Tuesday, November 1, 2011

Database of the Week: HeritageQuest Online

This week's database is HeritageQuest Online. HeritageQuest Online is a database that contains a collection of six core data sets that has its own features and rules about how searches can be formatted. Let's look at each data set and its different rules.

The first set is the U.S. Federal Censuses Collection. This set features the original images of every existing federal census in the United States, from 1790 through 1930. There are name indexes for many decades, and the collection covers more than 140 million names. This collection does not support the use of Boolean operators in searches, so users couldn't do a search using connectors such as "and", "not", and "or". Searches do not have to be case sensitive, though, meaning a search for 'George' is read the same way as a search for 'george'.

The second set is the Books Collection. This set includes more than 7 million digitized page images from over 28,000 family histories, local histories, and other books. The titles have been digitized from HeritageQuest's microform collections, as well as from the American Antiquarian Society. Users can search with Boolean operators in this collection. Users can also use wildcard characters in their searches. One wildcard character is the asterisk (*), which matches zero or more characters. For example, a search on 'Sam*' will give results that include 'Sam', 'Samantha'. 'Samuel', etc. Another wildcard character is the question mark (?), which will replace a single character. A search on 'Eli?abeth' will bring back results on 'Elisabeth' and 'Elizabeth'.

The third set is the Periodical Source Index (PERSI). PERSI is published by the Allen County (Indiana) Public Library. It is considered the most comprehensive index of genealogy and local history periodicals and contains more than 2 million records covering titles published around the world since 1800. PERSI supports the use of Boolean operators to find multiple terms. Users can also utilize double quotes around a phrase ("like this") to search for an exact phrase.

The fourth set is the Revolutionary War Records Collection. This set contains original images from pension and bounty land warrant application files, which help to identify more than 80,000 American Army, Navy, and Marine officers and enlisted men from the Revolutionary War era. This set does not support the use of Boolean operators, but it does allow users to use the asterisk wildcard character in searches. This set also does not require searches to be case sensitive.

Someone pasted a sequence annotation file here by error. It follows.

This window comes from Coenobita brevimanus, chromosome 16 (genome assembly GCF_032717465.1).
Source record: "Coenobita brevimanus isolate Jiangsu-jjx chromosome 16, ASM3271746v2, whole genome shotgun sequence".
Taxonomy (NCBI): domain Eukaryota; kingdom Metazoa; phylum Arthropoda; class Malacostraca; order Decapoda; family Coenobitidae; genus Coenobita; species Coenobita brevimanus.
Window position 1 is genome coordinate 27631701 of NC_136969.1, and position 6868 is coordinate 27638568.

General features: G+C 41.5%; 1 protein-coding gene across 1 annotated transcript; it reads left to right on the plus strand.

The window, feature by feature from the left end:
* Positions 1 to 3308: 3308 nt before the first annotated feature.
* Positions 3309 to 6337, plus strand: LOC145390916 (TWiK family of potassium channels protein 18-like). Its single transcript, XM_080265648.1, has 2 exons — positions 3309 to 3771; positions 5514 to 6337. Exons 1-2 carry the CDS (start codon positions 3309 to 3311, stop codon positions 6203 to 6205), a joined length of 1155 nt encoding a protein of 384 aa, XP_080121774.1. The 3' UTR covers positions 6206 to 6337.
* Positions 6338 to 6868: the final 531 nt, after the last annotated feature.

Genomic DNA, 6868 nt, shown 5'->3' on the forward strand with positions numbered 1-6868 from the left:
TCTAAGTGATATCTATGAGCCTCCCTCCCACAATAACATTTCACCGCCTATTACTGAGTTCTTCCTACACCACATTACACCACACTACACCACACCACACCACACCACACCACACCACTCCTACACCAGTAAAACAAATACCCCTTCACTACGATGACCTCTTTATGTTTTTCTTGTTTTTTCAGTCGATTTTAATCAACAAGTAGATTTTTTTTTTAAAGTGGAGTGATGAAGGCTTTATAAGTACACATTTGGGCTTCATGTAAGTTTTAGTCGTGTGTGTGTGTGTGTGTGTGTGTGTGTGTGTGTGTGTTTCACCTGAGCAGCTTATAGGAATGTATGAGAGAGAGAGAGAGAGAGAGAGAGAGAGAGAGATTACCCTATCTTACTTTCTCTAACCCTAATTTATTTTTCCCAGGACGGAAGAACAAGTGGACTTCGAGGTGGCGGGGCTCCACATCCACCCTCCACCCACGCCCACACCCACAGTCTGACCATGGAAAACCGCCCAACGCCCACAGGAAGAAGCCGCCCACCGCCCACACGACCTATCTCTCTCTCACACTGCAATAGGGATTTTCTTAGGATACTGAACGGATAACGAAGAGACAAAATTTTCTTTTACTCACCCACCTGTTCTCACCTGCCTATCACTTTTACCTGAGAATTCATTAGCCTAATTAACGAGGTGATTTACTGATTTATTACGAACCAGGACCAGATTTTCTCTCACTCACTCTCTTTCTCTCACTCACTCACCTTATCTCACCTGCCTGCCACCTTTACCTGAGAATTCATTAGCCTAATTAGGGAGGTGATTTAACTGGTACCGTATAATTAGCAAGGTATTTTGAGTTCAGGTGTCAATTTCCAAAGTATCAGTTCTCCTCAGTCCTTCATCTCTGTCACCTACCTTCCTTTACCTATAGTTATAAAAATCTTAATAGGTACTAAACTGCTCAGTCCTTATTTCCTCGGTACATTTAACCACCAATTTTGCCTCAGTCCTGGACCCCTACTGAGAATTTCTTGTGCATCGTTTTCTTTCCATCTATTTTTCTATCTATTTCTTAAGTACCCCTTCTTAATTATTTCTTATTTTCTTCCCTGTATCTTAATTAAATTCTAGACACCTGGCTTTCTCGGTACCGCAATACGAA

The fifth set is the Freedman's Bank Records Collection. This set has more than 480,000 names of bank applicants, their dependents, and heirs from 1865-1874. This particular collection can help those who want to trace African American ancestors prior to and immediately after the Civil War. This set does not support the use of Boolean operators but does allow asterisks and question marks to be used as wildcard characters, as listed in the Books Collection paragraph. This set also uses a tool called Soundex searching. Soundex searching is a system of indexing names by the way they sound rather than how they are spelled. So, a Soundex search for 'Smith' would return results of 'Smith', 'Smyth', 'Smitty', and perhaps other closely related names. This is a good tool for searchers who are not sure how to spell a particular name.

The sixth set is the LexisNexis U.S. Serial Set. This set records the memorials, petitions, and private relief actions made to the U.S. Congress, back to 1789 through 1969. There are more than 480,000 pages of information available in this set. This set does support the use of Boolean operators and the asterisk and question mark wildcard characters.

HeritageQuest Online is a terrific database for anyone interested in conducting genealogical research. This database could also be used by anyone who needs historical primary resources. For more information about this database, please visit the HeritageQuest Online info page, which also contains the descriptions of the sets that were used in this blog posting. Next week's database is Learning Express Library, which features practice tests and skill-building courses.

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